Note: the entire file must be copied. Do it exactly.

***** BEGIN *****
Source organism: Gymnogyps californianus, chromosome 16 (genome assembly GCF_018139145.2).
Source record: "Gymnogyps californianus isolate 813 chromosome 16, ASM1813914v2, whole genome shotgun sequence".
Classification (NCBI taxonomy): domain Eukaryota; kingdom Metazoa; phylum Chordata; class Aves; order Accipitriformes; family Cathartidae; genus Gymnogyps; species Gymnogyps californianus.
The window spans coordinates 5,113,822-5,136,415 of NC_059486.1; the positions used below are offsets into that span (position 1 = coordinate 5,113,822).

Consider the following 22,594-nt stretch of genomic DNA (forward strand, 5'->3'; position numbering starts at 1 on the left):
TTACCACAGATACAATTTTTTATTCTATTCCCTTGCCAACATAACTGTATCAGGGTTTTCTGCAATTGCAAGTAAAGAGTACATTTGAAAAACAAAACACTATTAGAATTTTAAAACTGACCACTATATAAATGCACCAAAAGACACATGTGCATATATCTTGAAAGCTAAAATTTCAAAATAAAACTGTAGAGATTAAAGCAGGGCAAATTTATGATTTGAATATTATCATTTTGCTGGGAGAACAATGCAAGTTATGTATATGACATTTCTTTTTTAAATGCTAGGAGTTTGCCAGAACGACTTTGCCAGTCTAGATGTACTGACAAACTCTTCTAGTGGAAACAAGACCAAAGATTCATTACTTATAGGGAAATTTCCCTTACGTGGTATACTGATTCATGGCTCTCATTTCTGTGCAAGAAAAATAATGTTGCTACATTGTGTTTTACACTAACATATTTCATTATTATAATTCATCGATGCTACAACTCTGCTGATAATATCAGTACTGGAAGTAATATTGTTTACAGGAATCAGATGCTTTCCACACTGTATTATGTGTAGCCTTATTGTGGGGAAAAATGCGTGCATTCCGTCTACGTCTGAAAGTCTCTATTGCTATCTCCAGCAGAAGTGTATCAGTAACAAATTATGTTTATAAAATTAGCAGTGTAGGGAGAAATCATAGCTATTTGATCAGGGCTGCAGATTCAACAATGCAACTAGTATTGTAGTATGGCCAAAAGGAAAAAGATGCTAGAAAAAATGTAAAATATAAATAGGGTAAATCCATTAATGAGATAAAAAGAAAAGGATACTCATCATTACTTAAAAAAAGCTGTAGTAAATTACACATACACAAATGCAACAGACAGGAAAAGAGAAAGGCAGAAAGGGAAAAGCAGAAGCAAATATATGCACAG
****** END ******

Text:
Source organism: Gymnogyps californianus, chromosome 16 (genome assembly GCF_018139145.2).
Source record: "Gymnogyps californianus isolate 813 chromosome 16, ASM1813914v2, whole genome shotgun sequence".
Classification (NCBI taxonomy): domain Eukaryota; kingdom Metazoa; phylum Chordata; class Aves; order Accipitriformes; family Cathartidae; genus Gymnogyps; species Gymnogyps californianus.
The window spans coordinates 5,113,822-5,136,415 of NC_059486.1; the positions used below are offsets into that span (position 1 = coordinate 5,113,822).

Consider the following 22,594-nt stretch of genomic DNA (forward strand, 5'->3'; position numbering starts at 1 on the left):
TTACCACAGATACAATTTTTTATTCTATTCCCTTGCCAACATAACTGTATCAGGGTTTTCTGCAATTGCAAGTAAAGAGTACATTTGAAAAACAAAACACTATTAGAATTTTAAAACTGACCACTATATAAATGCACCAAAAGACACATGTGCATATATCTTGAAAGCTAAAATTTCAAAATAAAACTGTAGAGATTAAAGCAGGGCAAATTTATGATTTGAATATTATCATTTTGCTGGGAGAACAATGCAAGTTATGTATATGACATTTCTTTTTTAAATGCTAGGAGTTTGCCAGAACGACTTTGCCAGTCTAGATGTACTGACAAACTCTTCTAGTGGAAACAAGACCAAAGATTCATTACTTATAGGGAAATTTCCCTTACGTGGTATACTGATTCATGGCTCTCATTTCTGTGCAAGAAAAATAATGTTGCTACATTGTGTTTTACACTAACATATTTCATTATTATAATTCATCGATGCTACAACTCTGCTGATAATATCAGTACTGGAAGTAATATTGTTTACAGGAATCAGATGCTTTCCACACTGTATTATGTGTAGCCTTATTGTGGGGAAAAATGCGTGCATTCCGTCTACGTCTGAAAGTCTCTATTGCTATCTCCAGCAGAAGTGTATCAGTAACAAATTATGTTTATAAAATTAGCAGTGTAGGGAGAAATCATAGCTATTTGATCAGGGCTGCAGATTCAACAATGCAACTAGTATTGTAGTATGGCCAAAAGGAAAAAGATGCTAGAAAAAATGTAAAATATAAATAGGGTAAATCCATTAATGAGATAAAAAGAAAAGGATACTCATCATTACTTAAAAAAAGCTGTAGTAAATTACACATACACAAATGCAACAGACAGGAAAAGAGAAAGGCAGAAAGGGAAAAGCAGAAGCAAATATATGCACAG